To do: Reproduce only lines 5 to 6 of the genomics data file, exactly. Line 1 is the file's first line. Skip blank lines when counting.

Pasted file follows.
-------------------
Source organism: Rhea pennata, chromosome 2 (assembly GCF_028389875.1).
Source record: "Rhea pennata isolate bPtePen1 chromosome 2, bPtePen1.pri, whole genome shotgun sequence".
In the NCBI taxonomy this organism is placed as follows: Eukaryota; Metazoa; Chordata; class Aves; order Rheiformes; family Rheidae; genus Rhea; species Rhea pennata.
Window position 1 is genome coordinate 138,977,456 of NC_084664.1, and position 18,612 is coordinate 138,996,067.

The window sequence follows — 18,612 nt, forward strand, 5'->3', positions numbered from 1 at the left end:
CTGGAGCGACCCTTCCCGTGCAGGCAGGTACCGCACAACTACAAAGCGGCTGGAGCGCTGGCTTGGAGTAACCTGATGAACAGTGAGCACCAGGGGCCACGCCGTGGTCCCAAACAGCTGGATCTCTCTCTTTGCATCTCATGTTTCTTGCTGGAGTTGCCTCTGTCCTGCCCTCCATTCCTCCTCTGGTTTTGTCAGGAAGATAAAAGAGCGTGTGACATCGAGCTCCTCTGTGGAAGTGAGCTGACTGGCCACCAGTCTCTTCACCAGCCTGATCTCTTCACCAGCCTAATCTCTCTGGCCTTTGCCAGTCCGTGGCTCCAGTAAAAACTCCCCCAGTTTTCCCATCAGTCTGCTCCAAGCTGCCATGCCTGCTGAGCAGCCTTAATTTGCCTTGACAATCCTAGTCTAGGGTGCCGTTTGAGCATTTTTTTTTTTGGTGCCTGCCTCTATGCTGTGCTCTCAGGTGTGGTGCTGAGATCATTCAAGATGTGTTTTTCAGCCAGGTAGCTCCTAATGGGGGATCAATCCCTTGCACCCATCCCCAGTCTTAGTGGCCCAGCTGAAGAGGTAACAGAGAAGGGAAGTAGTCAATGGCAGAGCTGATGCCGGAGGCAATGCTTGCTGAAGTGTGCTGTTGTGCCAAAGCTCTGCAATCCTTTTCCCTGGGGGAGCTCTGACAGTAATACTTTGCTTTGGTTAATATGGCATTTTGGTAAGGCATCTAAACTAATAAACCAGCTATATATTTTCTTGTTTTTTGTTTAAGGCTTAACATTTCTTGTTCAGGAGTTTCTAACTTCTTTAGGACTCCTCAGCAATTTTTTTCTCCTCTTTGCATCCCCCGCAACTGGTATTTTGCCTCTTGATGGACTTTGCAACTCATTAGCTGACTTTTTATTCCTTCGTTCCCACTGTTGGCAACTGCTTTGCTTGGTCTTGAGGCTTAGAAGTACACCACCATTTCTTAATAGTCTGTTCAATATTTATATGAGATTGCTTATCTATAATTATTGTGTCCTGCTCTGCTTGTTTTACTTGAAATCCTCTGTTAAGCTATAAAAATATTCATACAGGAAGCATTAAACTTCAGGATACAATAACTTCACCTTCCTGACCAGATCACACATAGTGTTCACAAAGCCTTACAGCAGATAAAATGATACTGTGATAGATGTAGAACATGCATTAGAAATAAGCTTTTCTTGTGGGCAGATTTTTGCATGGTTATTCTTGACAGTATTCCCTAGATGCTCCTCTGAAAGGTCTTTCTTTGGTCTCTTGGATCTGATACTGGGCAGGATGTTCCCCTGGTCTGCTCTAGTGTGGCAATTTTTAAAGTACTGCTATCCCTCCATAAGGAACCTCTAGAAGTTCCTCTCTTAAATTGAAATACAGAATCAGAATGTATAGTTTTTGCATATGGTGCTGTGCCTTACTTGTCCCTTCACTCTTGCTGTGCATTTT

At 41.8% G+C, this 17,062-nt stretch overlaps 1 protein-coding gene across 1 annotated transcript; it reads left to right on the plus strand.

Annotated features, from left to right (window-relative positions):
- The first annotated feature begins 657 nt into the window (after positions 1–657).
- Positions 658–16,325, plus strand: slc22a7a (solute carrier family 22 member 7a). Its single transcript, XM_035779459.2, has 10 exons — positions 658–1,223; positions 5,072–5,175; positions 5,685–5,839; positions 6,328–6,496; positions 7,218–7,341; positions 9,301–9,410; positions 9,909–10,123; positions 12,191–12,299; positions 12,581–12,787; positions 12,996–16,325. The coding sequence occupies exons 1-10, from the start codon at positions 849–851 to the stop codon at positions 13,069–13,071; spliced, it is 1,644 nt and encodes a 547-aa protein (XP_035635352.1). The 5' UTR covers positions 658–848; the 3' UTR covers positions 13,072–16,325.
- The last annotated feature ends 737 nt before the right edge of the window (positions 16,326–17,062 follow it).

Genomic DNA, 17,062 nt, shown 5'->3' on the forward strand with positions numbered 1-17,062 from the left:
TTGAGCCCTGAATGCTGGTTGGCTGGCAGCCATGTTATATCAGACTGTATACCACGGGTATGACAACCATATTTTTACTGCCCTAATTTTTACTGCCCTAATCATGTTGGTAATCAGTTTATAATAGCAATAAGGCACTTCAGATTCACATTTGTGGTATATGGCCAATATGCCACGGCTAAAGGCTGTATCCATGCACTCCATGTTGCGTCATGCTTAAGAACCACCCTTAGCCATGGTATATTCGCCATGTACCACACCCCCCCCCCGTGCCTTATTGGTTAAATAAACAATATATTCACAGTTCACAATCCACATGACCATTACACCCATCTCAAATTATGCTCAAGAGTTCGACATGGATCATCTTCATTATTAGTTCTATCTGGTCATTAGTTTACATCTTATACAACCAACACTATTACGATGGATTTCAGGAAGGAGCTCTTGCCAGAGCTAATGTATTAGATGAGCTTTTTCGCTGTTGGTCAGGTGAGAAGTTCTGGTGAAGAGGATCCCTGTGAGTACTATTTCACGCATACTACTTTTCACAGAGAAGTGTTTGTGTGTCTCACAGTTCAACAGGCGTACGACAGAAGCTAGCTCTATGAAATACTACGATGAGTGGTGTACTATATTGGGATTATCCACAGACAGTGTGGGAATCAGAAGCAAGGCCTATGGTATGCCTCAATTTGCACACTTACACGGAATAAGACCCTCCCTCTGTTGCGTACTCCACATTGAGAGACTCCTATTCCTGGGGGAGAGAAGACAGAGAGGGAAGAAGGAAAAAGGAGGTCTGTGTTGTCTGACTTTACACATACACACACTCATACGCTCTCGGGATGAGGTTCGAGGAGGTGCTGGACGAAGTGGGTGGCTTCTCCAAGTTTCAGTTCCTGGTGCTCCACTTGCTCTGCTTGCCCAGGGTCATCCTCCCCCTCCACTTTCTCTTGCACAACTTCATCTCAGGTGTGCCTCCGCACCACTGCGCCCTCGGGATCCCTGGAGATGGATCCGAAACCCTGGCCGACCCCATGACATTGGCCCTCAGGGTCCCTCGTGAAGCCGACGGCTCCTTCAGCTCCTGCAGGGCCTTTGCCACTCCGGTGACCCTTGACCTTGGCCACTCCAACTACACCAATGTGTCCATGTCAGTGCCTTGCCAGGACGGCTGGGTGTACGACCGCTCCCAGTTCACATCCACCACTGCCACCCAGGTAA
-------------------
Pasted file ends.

The window sequence follows — 18,612 nt, forward strand, 5'->3', positions numbered from 1 at the left end:
CTGGAGCGACCCTTCCCGTGCAGGCAGGTACCGCACAACTACAAAGCGGCTGGAGCGCTGGCTTGGAGTAACCTGATGAACAGTGAGCACCAGGGGCCACGCCGTGGTCCCAAACAGCTGGATCTCTCTCTTTGCATCTCATGTTTCTTGCTGGAGTTGCCTCTGTCCTGCCCTCCATTCCTCCTCTGGTTTTGTCAGGAAGATAAAAGAGCGTGTGACATCGAGCTCCTCTGTGGAAGTGAGCTGACTGGCCACCAGTCTCTTCACCAGCCTGATCTCTTCACCAGCCTAATCTCTCTGGCCTTTGCCAGTCCGTGGCTCCAGTAAAAACTCCCCCAGTTTTCCCATCAGTCTGCTCCAAGCTGCCATGCCTGCTGAGCAGCCTTAATTTGCCTTGACAATCCTAGTCTAGGGTGCCGTTTGAGCATTTTTTTTTTTGGTGCCTGCCTCTATGCTGTGCTCTCAGGTGTGGTGCTGAGATCATTCAAGATGTGTTTTTCAGCCAGGTAGCTCCTAATGGGGGATCAATCCCTTGCACCCATCCCCAGTCTTAGTGGCCCAGCTGAAGAGGTAACAGAGAAGGGAAGTAGTCAATGGCAGAGCTGATGCCGGAGGCAATGCTTGCTGAAGTGTGCTGTTGTGCCAAAGCTCTGCAATCCTTTTCCCTGGGGGAGCTCTGACAGTAATACTTTGCTTTGGTTAATATGGCATTTTGGTAAGGCATCTAAACTAATAAACCAGCTATATATTTTCTTGTTTTTTGTTTAAGGCTTAACATTTCTTGTTCAGGAGTTTCTAACTTCTTTAGGACTCCTCAGCAATTTTTTTCTCCTCTTTGCATCCCCCGCAACTGGTATTTTGCCTCTTGATGGACTTTGCAACTCATTAGCTGACTTTTTATTCCTTCGTTCCCACTGTTGGCAACTGCTTTGCTTGGTCTTGAGGCTTAGAAGTACACCACCATTTCTTAATAGTCTGTTCAATATTTATATGAGATTGCTTATCTATAATTATTGTGTCCTGCTCTGCTTGTTTTACTTGAAATCCTCTGTTAAGCTATAAAAATATTCATACAGGAAGCATTAAACTTCAGGATACAATAACTTCACCTTCCTGACCAGATCACACATAGTGTTCACAAAGCCTTACAGCAGATAAAATGATACTGTGATAGATGTAGAACATGCATTAGAAATAAGCTTTTCTTGTGGGCAGATTTTTGCATGGTTATTCTTGACAGTATTCCCTAGATGCTCCTCTGAAAGGTCTTTCTTTGGTCTCTTGGATCTGATACTGGGCAGGATGTTCCCCTGGTCTGCTCTAGTGTGGCAATTTTTAAAGTACTGCTATCCCTCCATAAGGAACCTCTAGAAGTTCCTCTCTTAAATTGAAATACAGAATCAGAATGTATAGTTTTTGCATATGGTGCTGTGCCTTACTTGTCCCTTCACTCTTGCTGTGCATTTT